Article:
Another 12 banks have joined the consortium developing blockchain technology for securities settlement and payments.
The consortium, led by FinTech startup R3, now has 42 banks. The latest additions are: BMO Financial Group, Danske Bank, Intesa Sanpaolo, Natixis, Nomura, Northern Trust, OP Financial Group, Banco Santander, Scotiabank, Sumitomo Mitsui Banking Corporation, U.S. Bancorp and Westpac.
Bitcoin’s blockchain technology and other distributed ledger systems inspired by it are envisioned to streamline the way securities, currency transfers and other assets are settled.
From the additions, Santander has expressed keen interest in the technology for the past year and a half, most recently launching a blockchain challenge. Westpac was reportedly exploring Ripple’s technology for cross-border currency transfers and also launched a blockchain challenge of its own.
R3 said that it will engage other entities including funds, exchanges, clearing houses, standards bodies and infrastructure companies in early 2016. These are a key piece of the puzzle that spans multiple areas of the trading economy.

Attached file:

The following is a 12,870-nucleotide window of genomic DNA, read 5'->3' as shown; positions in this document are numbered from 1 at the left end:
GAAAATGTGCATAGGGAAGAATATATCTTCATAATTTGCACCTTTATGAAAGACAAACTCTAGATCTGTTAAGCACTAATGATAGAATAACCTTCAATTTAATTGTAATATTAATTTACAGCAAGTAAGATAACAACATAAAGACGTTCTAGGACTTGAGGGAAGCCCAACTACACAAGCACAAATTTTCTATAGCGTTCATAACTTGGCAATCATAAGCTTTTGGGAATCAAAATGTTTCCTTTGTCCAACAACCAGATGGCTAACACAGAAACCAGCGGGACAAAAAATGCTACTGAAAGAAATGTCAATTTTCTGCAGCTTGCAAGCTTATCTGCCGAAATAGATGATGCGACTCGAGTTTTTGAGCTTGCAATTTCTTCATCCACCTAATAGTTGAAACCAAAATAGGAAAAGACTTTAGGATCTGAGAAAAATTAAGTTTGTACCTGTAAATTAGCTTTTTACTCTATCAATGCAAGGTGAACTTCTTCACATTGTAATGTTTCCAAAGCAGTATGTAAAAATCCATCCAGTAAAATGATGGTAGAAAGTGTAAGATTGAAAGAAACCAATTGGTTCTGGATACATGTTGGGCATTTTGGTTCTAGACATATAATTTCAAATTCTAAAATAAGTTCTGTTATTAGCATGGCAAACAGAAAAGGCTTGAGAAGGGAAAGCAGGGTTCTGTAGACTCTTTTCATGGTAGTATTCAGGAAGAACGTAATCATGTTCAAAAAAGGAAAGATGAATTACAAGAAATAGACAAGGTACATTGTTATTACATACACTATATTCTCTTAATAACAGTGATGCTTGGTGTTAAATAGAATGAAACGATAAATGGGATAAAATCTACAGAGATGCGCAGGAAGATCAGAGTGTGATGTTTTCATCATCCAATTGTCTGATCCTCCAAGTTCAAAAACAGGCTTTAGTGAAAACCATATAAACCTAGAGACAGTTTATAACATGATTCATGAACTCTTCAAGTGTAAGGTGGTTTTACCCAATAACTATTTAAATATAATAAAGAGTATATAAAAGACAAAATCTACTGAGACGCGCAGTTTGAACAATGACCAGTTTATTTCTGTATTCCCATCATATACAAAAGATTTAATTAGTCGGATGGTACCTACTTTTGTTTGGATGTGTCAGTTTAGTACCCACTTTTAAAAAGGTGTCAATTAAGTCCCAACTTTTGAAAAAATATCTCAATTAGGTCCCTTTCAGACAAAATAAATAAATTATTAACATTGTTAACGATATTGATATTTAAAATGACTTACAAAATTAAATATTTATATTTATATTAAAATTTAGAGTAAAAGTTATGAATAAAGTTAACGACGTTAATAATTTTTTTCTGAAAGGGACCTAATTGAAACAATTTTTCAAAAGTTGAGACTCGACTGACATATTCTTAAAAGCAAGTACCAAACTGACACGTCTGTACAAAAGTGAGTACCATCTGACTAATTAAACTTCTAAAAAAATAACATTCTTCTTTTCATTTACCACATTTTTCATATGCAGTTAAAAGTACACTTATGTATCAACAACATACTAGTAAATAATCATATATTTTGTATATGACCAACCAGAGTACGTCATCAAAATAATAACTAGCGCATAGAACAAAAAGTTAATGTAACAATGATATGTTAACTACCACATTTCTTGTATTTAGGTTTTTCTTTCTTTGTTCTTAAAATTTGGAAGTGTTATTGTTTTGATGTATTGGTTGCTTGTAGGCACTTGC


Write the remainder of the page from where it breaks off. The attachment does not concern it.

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Another collaborative blockchain venture, the recently announced ‘Blockchain Settlement Group’, was formed between banks, exchanges and clearing houses. Its members include London Stock Exchange (LSE), LCH.Clearnet, Societe Generale, CME Group, UBS and Euroclear.
UBS and Societe Generale are also members of R3’s consortium.
With the latest additions, R3 says that the group “is now the financial sector’s largest and most diverse commitment and investment to applying blockchain technology to financial markets.”
It added that the initial window for admittance of new bank members is now closed. An R3 public relations representative told Finance Magnates that the current window will not include Russia’s Sberbank, which was reported last week to be interested in joining.
In a statement, R3 CEO David Rutter said that “there is increasing evidence to support” the notion that “distributed ledger technology has the potential to impact the financial services sector the way the Internet changed media and entertainment.”